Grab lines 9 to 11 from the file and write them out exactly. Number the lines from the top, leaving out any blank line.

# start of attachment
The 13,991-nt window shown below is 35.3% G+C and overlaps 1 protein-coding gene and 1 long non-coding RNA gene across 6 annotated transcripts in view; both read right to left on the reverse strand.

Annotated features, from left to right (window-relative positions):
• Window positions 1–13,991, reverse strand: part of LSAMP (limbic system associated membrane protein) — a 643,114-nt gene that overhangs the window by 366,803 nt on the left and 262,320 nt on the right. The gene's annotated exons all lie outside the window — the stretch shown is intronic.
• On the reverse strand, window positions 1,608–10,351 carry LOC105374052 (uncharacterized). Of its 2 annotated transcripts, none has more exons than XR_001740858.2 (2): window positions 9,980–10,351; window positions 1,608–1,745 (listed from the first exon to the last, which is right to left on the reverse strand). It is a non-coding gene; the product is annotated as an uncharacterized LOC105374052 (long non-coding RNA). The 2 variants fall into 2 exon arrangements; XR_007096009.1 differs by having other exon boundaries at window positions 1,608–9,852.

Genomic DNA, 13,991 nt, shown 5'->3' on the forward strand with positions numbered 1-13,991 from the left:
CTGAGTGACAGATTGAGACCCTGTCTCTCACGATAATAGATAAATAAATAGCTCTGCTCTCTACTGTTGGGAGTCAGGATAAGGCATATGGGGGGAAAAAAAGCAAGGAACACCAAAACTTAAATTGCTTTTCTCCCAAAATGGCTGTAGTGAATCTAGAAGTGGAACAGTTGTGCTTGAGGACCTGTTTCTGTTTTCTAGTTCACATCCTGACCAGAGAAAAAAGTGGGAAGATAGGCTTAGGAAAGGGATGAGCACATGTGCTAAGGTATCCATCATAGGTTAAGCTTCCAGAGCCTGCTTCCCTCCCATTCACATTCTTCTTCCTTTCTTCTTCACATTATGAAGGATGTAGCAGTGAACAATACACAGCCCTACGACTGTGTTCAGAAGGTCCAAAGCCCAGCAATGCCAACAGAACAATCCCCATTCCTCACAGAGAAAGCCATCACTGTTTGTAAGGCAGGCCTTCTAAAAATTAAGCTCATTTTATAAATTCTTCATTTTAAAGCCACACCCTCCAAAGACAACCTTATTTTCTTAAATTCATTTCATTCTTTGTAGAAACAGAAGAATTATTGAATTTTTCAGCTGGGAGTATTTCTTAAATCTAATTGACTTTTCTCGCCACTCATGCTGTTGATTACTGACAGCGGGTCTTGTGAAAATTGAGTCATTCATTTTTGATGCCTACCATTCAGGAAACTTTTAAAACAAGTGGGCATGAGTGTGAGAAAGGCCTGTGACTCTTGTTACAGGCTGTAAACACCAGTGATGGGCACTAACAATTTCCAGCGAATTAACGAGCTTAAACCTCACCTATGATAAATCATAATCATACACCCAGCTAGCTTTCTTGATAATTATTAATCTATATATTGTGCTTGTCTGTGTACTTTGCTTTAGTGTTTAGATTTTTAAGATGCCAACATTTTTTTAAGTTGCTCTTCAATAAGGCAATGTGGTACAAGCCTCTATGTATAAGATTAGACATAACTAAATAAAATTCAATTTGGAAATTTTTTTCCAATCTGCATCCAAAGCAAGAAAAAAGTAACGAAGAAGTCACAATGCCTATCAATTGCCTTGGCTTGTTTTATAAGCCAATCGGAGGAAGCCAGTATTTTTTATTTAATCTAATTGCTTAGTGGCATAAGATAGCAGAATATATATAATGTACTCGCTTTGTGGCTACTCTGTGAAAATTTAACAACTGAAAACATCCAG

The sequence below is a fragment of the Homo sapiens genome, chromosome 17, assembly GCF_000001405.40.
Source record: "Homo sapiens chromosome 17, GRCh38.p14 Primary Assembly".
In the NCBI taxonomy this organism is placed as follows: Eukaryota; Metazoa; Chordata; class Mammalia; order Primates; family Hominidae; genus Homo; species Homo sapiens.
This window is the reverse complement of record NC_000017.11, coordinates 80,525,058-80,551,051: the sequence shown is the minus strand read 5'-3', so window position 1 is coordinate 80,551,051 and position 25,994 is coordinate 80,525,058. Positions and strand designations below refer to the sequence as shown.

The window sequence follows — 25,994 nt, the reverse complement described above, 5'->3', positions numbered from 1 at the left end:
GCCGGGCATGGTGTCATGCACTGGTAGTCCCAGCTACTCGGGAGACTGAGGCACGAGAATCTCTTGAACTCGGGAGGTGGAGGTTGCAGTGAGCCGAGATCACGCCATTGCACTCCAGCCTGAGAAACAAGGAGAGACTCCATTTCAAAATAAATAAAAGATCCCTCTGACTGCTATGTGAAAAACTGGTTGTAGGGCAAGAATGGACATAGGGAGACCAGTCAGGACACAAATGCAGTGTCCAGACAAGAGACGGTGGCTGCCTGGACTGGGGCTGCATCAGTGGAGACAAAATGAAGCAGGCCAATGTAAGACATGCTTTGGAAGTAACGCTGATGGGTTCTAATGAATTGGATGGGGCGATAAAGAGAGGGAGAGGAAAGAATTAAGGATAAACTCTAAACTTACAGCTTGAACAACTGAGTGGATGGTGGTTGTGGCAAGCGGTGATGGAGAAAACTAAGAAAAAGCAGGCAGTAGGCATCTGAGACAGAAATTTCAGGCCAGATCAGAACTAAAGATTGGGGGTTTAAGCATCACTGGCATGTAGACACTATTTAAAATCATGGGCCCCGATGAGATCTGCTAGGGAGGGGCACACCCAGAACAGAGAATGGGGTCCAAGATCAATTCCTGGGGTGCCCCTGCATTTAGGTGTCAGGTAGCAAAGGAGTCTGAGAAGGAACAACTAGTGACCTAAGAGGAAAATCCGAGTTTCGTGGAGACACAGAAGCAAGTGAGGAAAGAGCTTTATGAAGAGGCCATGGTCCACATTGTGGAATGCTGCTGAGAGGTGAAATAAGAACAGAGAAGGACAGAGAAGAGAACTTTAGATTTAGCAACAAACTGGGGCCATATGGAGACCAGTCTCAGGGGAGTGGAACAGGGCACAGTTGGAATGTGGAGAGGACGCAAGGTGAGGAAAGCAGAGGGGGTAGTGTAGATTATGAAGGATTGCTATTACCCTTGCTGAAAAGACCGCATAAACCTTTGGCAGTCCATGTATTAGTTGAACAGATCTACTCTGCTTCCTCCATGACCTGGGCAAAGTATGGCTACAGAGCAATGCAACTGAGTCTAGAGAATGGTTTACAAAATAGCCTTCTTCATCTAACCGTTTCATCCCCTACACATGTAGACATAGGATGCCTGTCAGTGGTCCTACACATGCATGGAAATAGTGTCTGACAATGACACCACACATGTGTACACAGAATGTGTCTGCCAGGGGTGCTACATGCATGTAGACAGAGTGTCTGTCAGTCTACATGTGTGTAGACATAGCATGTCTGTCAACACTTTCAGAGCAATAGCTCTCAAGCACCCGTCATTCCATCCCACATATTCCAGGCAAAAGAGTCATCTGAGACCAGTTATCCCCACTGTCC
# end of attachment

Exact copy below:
In the NCBI taxonomy this organism is placed as follows: Eukaryota; Metazoa; Chordata; class Mammalia; order Primates; family Hominidae; genus Homo; species Homo sapiens.
This window is the reverse complement of record NC_000017.11, coordinates 80,525,058-80,551,051: the sequence shown is the minus strand read 5'-3', so window position 1 is coordinate 80,551,051 and position 25,994 is coordinate 80,525,058. Positions and strand designations below refer to the sequence as shown.

The window sequence follows — 25,994 nt, the reverse complement described above, 5'->3', positions numbered from 1 at the left end: